The goal of this curriculum is to educate children in grades K-5 about bullying and cyberbullying, and to raise their awareness about how these behaviors impact children. It utilizes both Teacher-As-Educator and Peer Learning Models. Interactions between grades, intended to dispel stereotypes and promote social pressures to model appropriate behaviors, occur in the curriculum in kindergarten, first grade, fourth grade, and fifth grade. The curriculum also teaches about bystander behaviors and how these can unwittingly contribute to bullying in school and how online bullying feels and can lead to more problems in school as well. Bullying and cyberbullying are not treated separately or even as though they are significantly different. In fact, one of the goals of the curriculum is to underscore the idea that positive social behavior is important in all realms – online and offline.
Challenges this Curriculum Addresses
1. Lack of knowledge about bullying and cyberbullying
2. Secrecy and shame surrounding all types of peer abuse
3. Inadvertent and overt peer support for bullying behaviors
4. Lack of understanding about the protective role of friendships
5. Overuse of the terms “bullying” and “cyberbullying” (i.e., referring to all or most behavioral conflicts as "bullying")
6. Commonly-accepted myths, especially about online interactions (e.g., "It’s no big deal if it's just on the computer")
The Curriculum contains the following:
TEN lessons for each grade: K, 1, 2, 3, 4, 5
a. Most lessons are designed to be taught by the classroom teacher. They may be taught by others (e.g., counseling or psychological staff) but the teacher should be present during the lessons, or at the very least should review the Lesson Plan so they can help apply learned principles during the interim prior to the next lesson.
b. Some lessons involve interactions between older and younger classes of students.
c. Lessons are timed to take between 25 minutes to 1.5 hours, depending upon the age of students and the length of discussion engaged in by students and permitted by the classroom teacher.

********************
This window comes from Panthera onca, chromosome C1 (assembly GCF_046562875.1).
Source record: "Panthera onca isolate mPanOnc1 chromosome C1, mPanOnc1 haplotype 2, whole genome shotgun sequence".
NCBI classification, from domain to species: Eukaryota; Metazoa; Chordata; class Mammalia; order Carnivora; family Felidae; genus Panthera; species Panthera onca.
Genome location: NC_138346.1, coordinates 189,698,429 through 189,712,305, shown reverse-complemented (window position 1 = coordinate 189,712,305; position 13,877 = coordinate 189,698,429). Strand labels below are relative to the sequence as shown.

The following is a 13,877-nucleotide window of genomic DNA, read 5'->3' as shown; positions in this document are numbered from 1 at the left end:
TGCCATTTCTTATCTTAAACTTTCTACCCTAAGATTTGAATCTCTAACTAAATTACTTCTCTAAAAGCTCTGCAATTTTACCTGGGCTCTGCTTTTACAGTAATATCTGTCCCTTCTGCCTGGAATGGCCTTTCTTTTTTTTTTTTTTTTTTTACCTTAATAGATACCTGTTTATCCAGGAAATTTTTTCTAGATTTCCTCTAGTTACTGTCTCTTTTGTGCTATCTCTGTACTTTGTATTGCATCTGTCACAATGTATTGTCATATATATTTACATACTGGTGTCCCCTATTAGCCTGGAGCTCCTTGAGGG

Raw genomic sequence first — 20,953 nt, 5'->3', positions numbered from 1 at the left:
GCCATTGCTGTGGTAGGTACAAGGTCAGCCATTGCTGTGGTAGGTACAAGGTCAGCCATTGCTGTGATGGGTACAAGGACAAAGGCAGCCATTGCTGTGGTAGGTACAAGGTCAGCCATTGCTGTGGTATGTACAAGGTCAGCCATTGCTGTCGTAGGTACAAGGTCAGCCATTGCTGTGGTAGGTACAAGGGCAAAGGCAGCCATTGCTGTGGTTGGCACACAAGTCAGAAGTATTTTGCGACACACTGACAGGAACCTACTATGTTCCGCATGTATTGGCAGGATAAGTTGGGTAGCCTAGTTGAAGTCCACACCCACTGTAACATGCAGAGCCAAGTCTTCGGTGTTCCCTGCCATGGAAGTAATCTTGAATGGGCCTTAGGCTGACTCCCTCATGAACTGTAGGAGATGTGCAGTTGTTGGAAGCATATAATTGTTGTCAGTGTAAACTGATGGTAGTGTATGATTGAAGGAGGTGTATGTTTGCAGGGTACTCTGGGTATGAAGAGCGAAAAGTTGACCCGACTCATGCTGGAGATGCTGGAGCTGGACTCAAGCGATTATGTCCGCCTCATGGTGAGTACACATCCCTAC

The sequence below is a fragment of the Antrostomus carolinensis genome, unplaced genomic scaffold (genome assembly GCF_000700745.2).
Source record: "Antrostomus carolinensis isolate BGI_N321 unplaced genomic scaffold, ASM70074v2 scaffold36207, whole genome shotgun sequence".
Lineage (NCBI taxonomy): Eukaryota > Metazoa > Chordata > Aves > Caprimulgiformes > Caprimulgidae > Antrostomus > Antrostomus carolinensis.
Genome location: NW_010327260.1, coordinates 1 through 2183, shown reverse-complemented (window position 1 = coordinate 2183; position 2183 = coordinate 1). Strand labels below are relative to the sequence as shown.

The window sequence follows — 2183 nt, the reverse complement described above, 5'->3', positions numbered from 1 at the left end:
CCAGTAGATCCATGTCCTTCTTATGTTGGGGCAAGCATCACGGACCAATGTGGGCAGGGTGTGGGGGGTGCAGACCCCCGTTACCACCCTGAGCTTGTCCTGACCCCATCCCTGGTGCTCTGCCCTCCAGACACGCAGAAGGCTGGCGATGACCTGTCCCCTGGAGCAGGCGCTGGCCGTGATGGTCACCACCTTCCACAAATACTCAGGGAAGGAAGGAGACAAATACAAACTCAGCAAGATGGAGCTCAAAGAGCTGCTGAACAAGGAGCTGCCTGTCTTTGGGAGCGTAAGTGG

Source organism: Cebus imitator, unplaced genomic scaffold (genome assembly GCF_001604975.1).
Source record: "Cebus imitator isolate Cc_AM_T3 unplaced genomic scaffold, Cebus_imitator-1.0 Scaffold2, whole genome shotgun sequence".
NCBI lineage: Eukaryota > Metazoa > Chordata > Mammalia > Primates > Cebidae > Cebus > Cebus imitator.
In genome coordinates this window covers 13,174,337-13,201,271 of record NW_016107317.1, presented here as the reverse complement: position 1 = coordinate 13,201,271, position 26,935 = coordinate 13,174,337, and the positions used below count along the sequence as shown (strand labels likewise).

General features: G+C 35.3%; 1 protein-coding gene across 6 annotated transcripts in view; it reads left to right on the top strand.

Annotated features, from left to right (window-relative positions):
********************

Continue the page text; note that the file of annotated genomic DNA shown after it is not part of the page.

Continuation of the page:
Discussion and Opinions. In several places, the Curriculum encourages children to discuss their thoughts about bullying and cyberbullying. The purpose of these discussions is not so much to convey specific points of knowledge as it is to reduce the secrecy surrounding abusive behaviors and to encourage children to recognize the similarity between their own experiences and those of their peers.
Learning From Older Peers. In addition to conventional adult-led lessons, this Curriculum takes advantage of children’s developmentally appropriate interest in learning from slightly older peers. The purpose is to promote positive anti-bullying modeling by older students and positive social relationships between children of different ages (which in turn promotes a positive social climate).
Emphasis on the emotional impact of bullying and cyberbullying on targets, bystanders and eggers, the purpose of which is to make any justification and minimization of bullying and cyberbullying more difficult.
Emphasis on bystander undermining of bullying, rather than on active confrontation. In the abstract, children generally endorse the position that bystanders should take aggressive action by confronting bullies. However, research has found that in real situations, children who witness bullying very rarely feel able to directly take any action, such as confronting a bully or openly siding with a victim. (The same, incidentally, is true of adults.) Thus, urging children to take direct action may not only be futile but may actually reinforce children’s sense of failure or their perceptions that adults “don’t get it.” For this reason, this Curriculum teaches children to undermine the position of bullies by refusing to be an audience of bystanders, by helping targets, and by alerting adults. Of paramount importance is that they become aware that their bystander behavior may inadvertently contribute to, and support, bullying by providing an audience.
Among older elementary students, there is an emphasis on student direction and student leadership in addressing bullying and cyberbullying among peers.
Detailed descriptions of bullying and cyberbullying. Children both learn about and produce definitions and descriptions, the purpose of which is to promote thought about what is and what is not bullying (and to reduce confusion and overuse of the term).
For the Kindergarten, First, Fourth, and Fifth grade lessons, classes will need to “pair up” with a “buddy class” for the final three lessons. Kindergarten classes should pair up with a Fifth grade class. First grade classes should pair up with a Fourth grade class.
The purpose of these “paired” Lessons is to
· Reinforce peer modeling and peer values to younger children.
· Reinforce to older elementary students their responsibility as older peers.
· Permit student-engaged activities across grades.
· Promote positive social relationships between children in different age groups.
The Fourth and Fifth Grade Curricula include preparation for the “paired” lessons.